The Body, Mind, and Space of Self-Care for Creatives — Part 1: The Body

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This is a guest post from Tania Wojciechowski.

I bet that some of you are getting kind of tired of hearing the words “self-care.” People (and the internet) might be telling you to take bubble baths, to run 5 miles a day, and oh, don’t forget to stay up to date on all the newest apps that will make you happier. Taking care of ourselves has really started to become stressful.

What would happen if you shut a lot of that information out? If you really started to listen to what YOU wanted to do; what YOU felt was good for your own well-being? Self-care might actually start to feel joyful, creative, and fun again.

In this series, we’ll be looking at how we can bring self-care into our lives — on our own terms, and in ways that bring real value to our lives. We’ll look at how we can tune in to our bodies to find out what they really want; we’ll learn to deal with the negative chatter in our minds that often prevents us from caring for ourselves; and we’ll look at the physical space around us — how we can change our homes, our offices, craft rooms, and reading nooks into sacred spaces that nourish our creative souls.

I think we can all think of moments in our lives when we’ve felt totally drained, grumpy, and stressed and stretched beyond humanly possible. Or worse: total creative block.

When I feel like this, my body is the first to respond. I have trouble sleeping, my nervous system gets totally out of whack, and my creative energy goes out the window.

How do we get back on track? Where do we find the energy to get our bodies back to that place that feels like “well”? Sure, we can take things off our lists and get help with others. Then we can carve out time for yoga, start eating better, and take our daily supplements.

But there’s one important thing that I like to bring in before all those healthy activities: mindfulness.

Without taking the time to listen to what we really want, those activities just get added to our overflowing list of things we have to get done.

If we take the time to trust our instincts (literally, trust our guts), our bodies will actually let us know what they want: how to move, what to eat, and when to dance in our living rooms.

For me, this “listening” and trusting comes in various forms.

I take time (even just five minutes) in the morning when I am still a little groggy to write in my journal.
Set the intention, and eventually, in the writing, the answers come (“I’d like to take a bellydance class one day;” “My friend Susie just signed up with an archery group, that sounds really cool;” “I used to walk a lot in the forest when I was a kid and I miss that”).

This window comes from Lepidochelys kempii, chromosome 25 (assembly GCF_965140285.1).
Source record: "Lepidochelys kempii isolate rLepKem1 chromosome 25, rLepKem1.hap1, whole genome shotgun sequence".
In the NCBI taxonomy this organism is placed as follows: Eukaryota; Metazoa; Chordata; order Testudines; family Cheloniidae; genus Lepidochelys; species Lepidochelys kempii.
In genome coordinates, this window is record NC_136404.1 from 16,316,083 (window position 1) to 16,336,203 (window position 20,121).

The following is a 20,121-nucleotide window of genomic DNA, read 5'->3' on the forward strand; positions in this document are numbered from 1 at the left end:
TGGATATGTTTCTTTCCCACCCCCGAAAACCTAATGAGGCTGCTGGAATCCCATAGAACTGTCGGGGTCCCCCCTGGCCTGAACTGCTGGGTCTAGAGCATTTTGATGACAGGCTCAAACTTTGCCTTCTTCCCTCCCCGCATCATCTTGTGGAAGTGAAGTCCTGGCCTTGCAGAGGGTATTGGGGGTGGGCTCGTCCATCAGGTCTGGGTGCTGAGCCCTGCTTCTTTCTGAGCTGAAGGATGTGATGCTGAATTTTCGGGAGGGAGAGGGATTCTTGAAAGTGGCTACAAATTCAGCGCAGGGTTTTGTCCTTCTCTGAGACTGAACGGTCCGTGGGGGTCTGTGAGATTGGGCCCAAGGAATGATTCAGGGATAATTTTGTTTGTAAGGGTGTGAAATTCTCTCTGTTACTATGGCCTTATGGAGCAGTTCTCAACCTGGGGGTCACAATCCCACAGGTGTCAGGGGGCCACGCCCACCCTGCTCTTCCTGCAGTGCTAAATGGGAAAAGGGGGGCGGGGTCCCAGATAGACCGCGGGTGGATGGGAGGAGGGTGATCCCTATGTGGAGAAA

I ask myself what I want.
It seems a little crazy, but it totally works. Before I pour myself a glass of wine, I ask myself, “Am I using this to deal with the negative stuff in my day, or am I sitting here enjoying a beautiful evening with my partner?” I do the same with food, finding out what foods my body is truly desiring; some days it’s a comforting plate of fries that I enjoy fully, but mostly it’s pretty clean food that works with my particular digestive system. For example, I know that kale is super healthy. But by listening to my body, I’ve realized that it kinda hurts to eat kale. So I don’t, and I focus on other healthy foods that my body loves instead.

I tap into my body when I can.
I take a few minutes before I go to sleep and do a check-in. (“Does my stomach hurt?” “Why have I had a low-grade headache all day?” “My sinuses have been blocked but I don’t have a cold.”) Putting your mind to those areas as you go to sleep will help with bringing answers to you intuitively. (“Hmmm, it seems like every time I start to do illustrations for that guy I can’t stand, my hands feel cramped up…”)

I try to do shivasana after any exercise, not just yoga.
After doing a workout, I lay on the floor for a few minutes, integrating the shifts that have taken place, and set my intention for peace and ease throughout the day.

These are patterns that I’m starting to incorporate into my own life that use my body to teach me the best ways to take care of myself. Some may work for you, but others won’t.

I encourage you to take the time to listen to and trust your own body, and start to set up your own self-care patterns.

I’m curious about your connections between creativity, self-care, and your body. Let me know in the comments!

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TaniaWTania Wojciechowski is a creativity and wellness coach and is co-founder of Spark Retreat, which is for creative women who are looking to reignite their soul’s fire. This year at Spark, she’ll be leading a workshop called “Start a Revolution, Reclaim Your Peace,” which will expand on some of the concepts in this series — helping you set up healthy patterns and space for self-care and find peace of mind. You can find Tania at where she guides people who want to reconnect with their joy through creativity and wellness.

7 thoughts on “The Body, Mind, and Space of Self-Care for Creatives — Part 1: The Body

  1. Tania, I couldn’t agree more. I’ve learned the hard way to follow my ‘gut’ and listen carefully to what it says. Not doing that got me into some serious fatigue and difficult circumstances a few years back. I’m now much more tuned in to taking care of myself first and foremost, and paying a lot less attention to what I think I ‘should’ be doing or how people perceive me. I loved your post, and also your site when I clicked through. We should all look for the ‘joytrix’ within!!

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